I am making a synonyms list that I will store it in database and retrieve it before doing full text search.
When users enters like: word1
I need to lookup for this word in my synonyms table. So if the word is found, I would SELECT all the synonyms of this word and use it in the fulltext search on the next query where I contruct the query like
MATCH (columnname) AGAINST ((word1a word1b word1c) IN BOOLEAN MODE)
So how do I store the synonyms in a table? I found 2 choices:
using key and word columns like
val keyword ------------- 1 word1a 1 word1b 1 word1c 2 word2a 2 word2b 3 word3a etc.
So then I can find exact match of the entered word in one query and find it’s ID. In the next select I get all the words with that ID and somehow concate them using a recordset loop in server side langauge. I can then construct the real search on the main table that I need to look for the words.
using only word columns like
word1a|word1b|word1c word2a|word2b|word2c word3a
Now I so the SELECT for my word if it is inside any record, if it is, extract all the record and explode it at | and I have my words again that I can use.
This second approach lookes easier to maintain for the one who would make this database of synonyms, but I see 2 problems:
a) How do I find in mysql if a word is inside the string? I can not LIKE ‘word1a’ it because synonims can be very alike in a way word1a could be strowberry and strowberries could be birds and word 2a could be berry. Obviously I need exact match, so how could a LIKE statement exact match inside a string?
b) I see a speed problem, using LIKE would I guess take more mysql take than “=” using the first approach where I exact match a word. On the other hand in the first option I need 2 statements, one to get the ID of the word and second to get all the words with this ID.
How would you solve this problem, more of a dilemma which approach to take? Is there a third way I don’t see that is easy for admin to add/edit synonyms and in the same time fast and optimal? Ok I know there is no best way usually 😉
UPDATE: The solution to use two tables one for master word and second for the synonym words will not work in my case. Because I don’t have a MASTER word that user types in search field. He can type any of the synonyms in the field, so I am still wondering how to set this tables as I don’t have master words that I would have ID’s in one table and synonims with ID of the master in second table. There is no master word.
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Don’t use a (one) string to store different entries.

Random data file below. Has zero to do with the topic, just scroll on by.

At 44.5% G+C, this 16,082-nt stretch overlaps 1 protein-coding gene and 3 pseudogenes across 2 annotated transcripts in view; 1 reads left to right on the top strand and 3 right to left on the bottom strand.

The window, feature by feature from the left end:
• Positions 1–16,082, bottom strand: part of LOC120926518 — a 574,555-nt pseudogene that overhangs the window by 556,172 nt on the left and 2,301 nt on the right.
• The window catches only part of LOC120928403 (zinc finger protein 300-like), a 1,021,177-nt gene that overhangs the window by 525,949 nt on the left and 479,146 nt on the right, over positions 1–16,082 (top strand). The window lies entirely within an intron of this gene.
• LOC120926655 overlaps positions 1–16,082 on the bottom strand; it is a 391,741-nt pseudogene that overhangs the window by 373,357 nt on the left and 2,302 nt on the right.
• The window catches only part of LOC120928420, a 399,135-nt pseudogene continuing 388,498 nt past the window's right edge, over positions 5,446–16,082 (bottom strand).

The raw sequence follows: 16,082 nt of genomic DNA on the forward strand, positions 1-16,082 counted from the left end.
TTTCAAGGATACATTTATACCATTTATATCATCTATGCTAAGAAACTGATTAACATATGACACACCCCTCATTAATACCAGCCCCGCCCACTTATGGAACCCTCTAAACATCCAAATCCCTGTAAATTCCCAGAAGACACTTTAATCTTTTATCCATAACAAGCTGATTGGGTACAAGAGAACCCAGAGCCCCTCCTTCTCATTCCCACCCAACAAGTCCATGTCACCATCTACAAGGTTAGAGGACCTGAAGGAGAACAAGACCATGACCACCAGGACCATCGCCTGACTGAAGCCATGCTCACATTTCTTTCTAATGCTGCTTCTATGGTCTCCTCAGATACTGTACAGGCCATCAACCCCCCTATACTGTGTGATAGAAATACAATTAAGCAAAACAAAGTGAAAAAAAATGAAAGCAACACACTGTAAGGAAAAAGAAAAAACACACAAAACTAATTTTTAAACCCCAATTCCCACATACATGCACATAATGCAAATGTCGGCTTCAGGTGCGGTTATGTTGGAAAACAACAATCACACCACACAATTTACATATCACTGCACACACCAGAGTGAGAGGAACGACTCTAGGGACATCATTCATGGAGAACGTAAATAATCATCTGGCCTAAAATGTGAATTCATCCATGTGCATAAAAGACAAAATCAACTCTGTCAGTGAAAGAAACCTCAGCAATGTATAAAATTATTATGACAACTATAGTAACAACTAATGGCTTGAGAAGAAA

In other words: Build a word table (word_ID,word) and a synonym table (word_ID,synonym_ID) then add the word to the word table and one entry per synonym to the synonyms table.
UPDATE (added 3rd synonym)
Your word table must contain every word (ALL), your synonym table only holds pointers to synonyms (not a single word!) ..
If you had three words: A, B and C, that are synonyms, your DB would be
WORD_TABLE SYNONYM_TABLE ID | WORD W_ID | S_ID ---+----- -----+------- 1 | A 1 | 2 2 | B 2 | 1 3 | C 1 | 3 3 | 1 2 | 3 3 | 2
Don’t be afraid of the many entries in the SYNONYM_TABLE, they will be managed by the computer and are needed to reflect the existing relations between the words.
You might also be tempted (I don’t think you should!) to go with one table that has separate fields for word and a list of synonyms (or IDs) (word_id,word,synonym_list). Beware that that is contrary to the way a relational DB works (one field, one fact).
I think 3 columns and only one table is better
ID | WORD | GroupID ---+---------------- 1 | A | 1 2 | B | 1 3 | C | 1
Another approach is to store meaning (this does not use master words, but a meaning table that groups instead)
would be to store the words in a words table without synonyms and with only text, like this:
Many words, one meaning
meaning_table meaning_id --- 1 2 3
And store the words in another table, for example if A, B and C were all synonyms of 1 meaning
word_table word_id | meaning_id | word --------+------------+------ 1 | 1 | A 2 | 1 | B 3 | 1 | C
Even though it looks a lot like what Hasan Amin Sarand suggests, it has the key difference that you don’t select from the WORD_TABLE but instead select from the MEANING_TABLE, this is much better and I learned that the hard way.
This way you store the meaning in one table and as many words for that meaning as you like in another.
Although it assumes that you have 1 meaning per word.
Many words, many meanings
if you want to store words with multiple meanings then you need another table for the many to many relationship and the whole thing becomes:
meaning_table ------------- meaning_id ------------- 1 2 3 word_meaning_table -------------------- word_id | meaning_id --------+----------- 1 | 1 2 | 1 3 | 1 word_table -------------- word_id | word --------+----- 1 | A 2 | B 3 | C
Now you can have as many words with as many meanings as you want, where any word can mean anything you want and any meaning can have many words.
If you want to select a word and it’s synonyms then you do
SELECT meaning_id,word_id,word FROM meaning_table INNER JOIN word_meaning_table USING (meaning_id) INNER JOIN word_table USING (meaning_id) WHERE meaning_id=1
You can also then store meaning that does not have a word yet or that you don’t know the word of.
If you don’t know what meaning it belongs to then you can just insert a new meaning for every new word and fix the meaning_id in the word_table later.
You can then even store and select the words that are the same but mean different things
SELECT meaning_id,word_id,word FROM meaning_table INNER JOIN word_meaning_table USING (meaning_id) INNER JOIN word_table USING (meaning_id) WHERE word_id=1